In April 2008, the Holy See accepted the two cures as evidence of Father Damien's sanctity. On June 2, 2008, the Congregation for the Causes of Saints at the Vatican voted to recommend raising Father Damien of Molokaʻi to sainthood. The decree that officially notes and verifies the miracle needed for canonization was promulgated by Pope Benedict XVI and Cardinal José Saraiva Martins on Thursday, July 3, 2008, with the ceremony taking place in Rome, with celebrations in Belgium and Hawaiʻi.[20] On February 21, 2009, the Vatican announced that Father Damien would be canonized.[4] The ceremony took place in Rome on Rosary Sunday, October 11, 2009, in the presence of King Albert II of the Belgians and Queen Paola as well as the Belgian Prime Minister, Herman Van Rompuy, and several cabinet ministers,[5][21] completing the process of canonization. In Washington, D.C., President Barack Obama affirmed his deep admiration for St. Damien, saying that he gave voice to voiceless and dignity to the sick.[22] Four other individuals were canonized with Father Damien at the same ceremony: Zygmunt Szczęsny Feliński, Sister Jeanne Jugan, Father Francisco Coll Guitart and Rafael Arnáiz Barón.[23]

Damien's symbols are a tree and a dove.

Damien is honored, together with Marianne Cope, with a feast day on the liturgical calendar of the Episcopal Church (USA) on April 15.

In arts and media

This reredos in Episcopal St. Thomas the Apostle Hollywood shows cross-denominational veneration.

The Father Damien Statue on the steps of the State Capitol Building honors him, and a replica is displayed in the National Statuary Hall Collection in the United States Capitol.[1]

Director David Miller made a short film of Father Damien's life in 1938 entitled The Great Heart, released by MGM.

The first full-length picture on Father Damien was Molokai (1959), a Spanish production directed by Luis Lucia with Javier Escrivá, Roberto Camardiel and Gerard Tichy playing the main roles.[24]

The one-man play Damien tells the story of Damien's life in the first person through a series of flashbacks.

Father Damien was portrayed in 1980 by Ken Howard in the television film Father Damien: Leper Priest.[25]

Belgian film producer Tharsi Vanhuysse produced and Paul Cox directed the 1999 film Molokai: The Story of Father Damien.[26]

Legacy

Statue outside the Hawaiʻi State Capitol Building

In 2005, Damien was honored with the title of De Grootste Belg, chosen as "The Greatest Belgian" throughout that country's history in polling conducted by the Flemish public broadcasting service, VRT.[8] At the same time he was placed third on Le plus grand Belge ("The Greatest Belgian") by the French-speaking public channel RTBF.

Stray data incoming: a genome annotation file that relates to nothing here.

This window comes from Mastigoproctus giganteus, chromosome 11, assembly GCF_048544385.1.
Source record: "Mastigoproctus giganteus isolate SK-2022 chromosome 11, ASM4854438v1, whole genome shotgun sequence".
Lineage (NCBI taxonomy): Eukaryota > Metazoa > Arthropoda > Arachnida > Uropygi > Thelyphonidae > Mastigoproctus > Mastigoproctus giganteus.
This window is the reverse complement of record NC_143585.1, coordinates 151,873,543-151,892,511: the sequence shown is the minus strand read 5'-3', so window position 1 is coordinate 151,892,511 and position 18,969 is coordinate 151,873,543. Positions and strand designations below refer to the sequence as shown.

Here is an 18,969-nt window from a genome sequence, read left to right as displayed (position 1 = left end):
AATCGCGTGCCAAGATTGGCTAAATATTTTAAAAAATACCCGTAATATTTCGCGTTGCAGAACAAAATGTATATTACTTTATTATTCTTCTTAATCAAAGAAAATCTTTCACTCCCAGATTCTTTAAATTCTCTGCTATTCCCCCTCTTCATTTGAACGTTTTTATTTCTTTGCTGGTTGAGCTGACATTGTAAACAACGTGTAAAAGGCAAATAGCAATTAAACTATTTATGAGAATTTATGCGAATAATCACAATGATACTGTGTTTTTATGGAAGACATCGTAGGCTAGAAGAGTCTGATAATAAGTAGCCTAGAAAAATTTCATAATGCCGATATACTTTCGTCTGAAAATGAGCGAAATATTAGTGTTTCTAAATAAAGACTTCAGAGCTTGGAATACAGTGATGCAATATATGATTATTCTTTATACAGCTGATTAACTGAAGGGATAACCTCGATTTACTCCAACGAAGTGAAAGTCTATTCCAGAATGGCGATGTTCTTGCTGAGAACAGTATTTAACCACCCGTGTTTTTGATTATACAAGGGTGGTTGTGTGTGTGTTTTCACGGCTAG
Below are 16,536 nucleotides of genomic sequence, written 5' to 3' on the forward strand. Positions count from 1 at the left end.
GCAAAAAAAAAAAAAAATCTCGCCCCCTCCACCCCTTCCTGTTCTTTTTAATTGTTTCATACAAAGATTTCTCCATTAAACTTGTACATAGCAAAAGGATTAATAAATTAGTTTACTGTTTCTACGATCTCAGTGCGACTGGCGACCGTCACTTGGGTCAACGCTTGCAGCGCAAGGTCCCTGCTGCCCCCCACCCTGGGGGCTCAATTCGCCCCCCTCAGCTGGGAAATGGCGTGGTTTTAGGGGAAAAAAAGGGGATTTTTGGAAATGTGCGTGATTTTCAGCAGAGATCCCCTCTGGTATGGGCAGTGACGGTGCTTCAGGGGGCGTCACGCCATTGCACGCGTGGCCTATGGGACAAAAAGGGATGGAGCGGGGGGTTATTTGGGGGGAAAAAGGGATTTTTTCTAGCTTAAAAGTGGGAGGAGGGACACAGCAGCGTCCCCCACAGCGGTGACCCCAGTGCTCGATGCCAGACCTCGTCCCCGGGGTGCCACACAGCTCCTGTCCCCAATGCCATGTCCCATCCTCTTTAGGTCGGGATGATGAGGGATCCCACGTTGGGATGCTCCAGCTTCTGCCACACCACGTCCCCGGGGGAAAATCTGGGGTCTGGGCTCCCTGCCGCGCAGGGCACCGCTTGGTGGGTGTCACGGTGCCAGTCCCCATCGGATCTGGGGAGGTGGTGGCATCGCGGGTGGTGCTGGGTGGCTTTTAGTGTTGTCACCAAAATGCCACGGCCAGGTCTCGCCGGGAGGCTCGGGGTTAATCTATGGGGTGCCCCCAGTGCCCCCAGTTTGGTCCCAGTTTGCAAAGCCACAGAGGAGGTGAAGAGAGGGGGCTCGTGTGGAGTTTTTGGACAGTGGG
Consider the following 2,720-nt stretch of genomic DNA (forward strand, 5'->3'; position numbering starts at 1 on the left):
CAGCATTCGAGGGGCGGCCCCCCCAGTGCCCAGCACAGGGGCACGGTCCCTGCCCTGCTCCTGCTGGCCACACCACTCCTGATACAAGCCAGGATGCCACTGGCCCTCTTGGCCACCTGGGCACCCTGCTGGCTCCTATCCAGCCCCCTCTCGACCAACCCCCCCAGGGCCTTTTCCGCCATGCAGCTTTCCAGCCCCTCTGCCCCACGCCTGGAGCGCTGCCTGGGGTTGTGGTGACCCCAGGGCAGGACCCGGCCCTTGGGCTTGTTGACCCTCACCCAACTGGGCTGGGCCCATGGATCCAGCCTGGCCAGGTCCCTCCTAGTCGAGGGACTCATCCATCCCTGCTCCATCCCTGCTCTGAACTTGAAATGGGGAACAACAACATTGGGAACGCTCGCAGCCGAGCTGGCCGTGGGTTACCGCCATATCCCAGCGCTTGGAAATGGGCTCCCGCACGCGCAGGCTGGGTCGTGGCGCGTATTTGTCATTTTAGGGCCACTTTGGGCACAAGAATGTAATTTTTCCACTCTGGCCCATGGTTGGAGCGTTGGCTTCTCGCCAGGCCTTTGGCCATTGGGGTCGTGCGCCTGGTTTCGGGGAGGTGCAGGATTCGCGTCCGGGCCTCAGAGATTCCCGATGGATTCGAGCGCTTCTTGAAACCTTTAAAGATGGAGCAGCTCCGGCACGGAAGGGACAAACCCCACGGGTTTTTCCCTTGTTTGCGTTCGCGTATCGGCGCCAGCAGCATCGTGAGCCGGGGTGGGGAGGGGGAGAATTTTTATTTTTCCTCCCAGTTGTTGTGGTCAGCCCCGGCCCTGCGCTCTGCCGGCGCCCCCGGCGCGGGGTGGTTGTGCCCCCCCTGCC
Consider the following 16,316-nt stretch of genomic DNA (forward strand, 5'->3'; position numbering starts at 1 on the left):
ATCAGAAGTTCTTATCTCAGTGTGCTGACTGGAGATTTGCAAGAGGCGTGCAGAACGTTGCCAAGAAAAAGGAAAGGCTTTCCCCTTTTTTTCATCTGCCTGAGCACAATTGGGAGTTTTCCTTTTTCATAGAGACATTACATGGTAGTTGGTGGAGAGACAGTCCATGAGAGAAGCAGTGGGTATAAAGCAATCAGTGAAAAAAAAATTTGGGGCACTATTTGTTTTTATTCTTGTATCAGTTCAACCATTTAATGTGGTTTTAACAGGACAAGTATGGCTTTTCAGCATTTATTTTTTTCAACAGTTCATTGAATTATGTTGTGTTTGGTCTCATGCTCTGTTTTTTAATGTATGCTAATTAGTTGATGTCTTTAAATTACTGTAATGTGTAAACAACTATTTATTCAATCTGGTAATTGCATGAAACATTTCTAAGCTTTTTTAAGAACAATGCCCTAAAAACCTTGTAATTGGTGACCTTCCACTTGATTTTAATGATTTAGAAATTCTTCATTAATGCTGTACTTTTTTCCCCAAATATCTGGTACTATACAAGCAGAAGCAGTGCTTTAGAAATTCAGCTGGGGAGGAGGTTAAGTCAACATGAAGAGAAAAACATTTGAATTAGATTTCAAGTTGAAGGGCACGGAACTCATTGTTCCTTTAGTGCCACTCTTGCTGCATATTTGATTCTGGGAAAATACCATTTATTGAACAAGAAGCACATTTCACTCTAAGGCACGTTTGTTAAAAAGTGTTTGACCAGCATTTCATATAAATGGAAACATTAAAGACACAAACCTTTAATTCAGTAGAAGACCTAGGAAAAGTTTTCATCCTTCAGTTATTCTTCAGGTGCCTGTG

In both ecumenical religious and nonsectarian communities, Damien's ministry to lepers is being cited as an example of how society should minister to HIV/AIDS patients. Many clinics and centers worldwide catering to HIV/AIDS patients, including Damien Centers or Damien Ministries,[27] bear his name. There is a chapel named after him, and dedicated to people with HIV/AIDS, in St. Thomas the Apostle Hollywood, an Episcopal parish.[28]

The Blessed Damien Society, and other charities fighting leprosy, have been set up in his name. A centre for "peace for families and individuals affected by bereavement, stress, violence, and other difficulties with particular attention to Northern Ireland".[29]

Damien is considered an important person in the history of Hawaiʻi. The Father Damien Statue on the steps of the Hawaiʻi State Capitol Building honors him, and a replica is displayed in the National Statuary Hall Collection in the United States Capitol.[30]

Schools are named after him, including Damien High School in Southern California, and Damien Memorial School in Hawaiʻi. The village of Saint-Damien, Quebec is also named after him. Churches worldwide are also named after him.

St. Damien of Molokaʻi Catholic Church in Edmond, Oklahoma, is believed to have been the first Roman Catholic church in the continental United States to be named for Saint Damien when it was dedicated in 2010. A Traditional Latin Mass church, it is operated by the Priestly Fraternity of St. Peter (FSSP), and was authorized by Eusebius J. Beltran, Archbishop of Oklahoma City, in 2010.

See also

References

  1. ^ a b "Father Damien". Capitol Campus/Art. The Architect of the Capitol. http://www.aoc.gov/cc/art/nsh/damien.cfm. Retrieved 2010-07-21.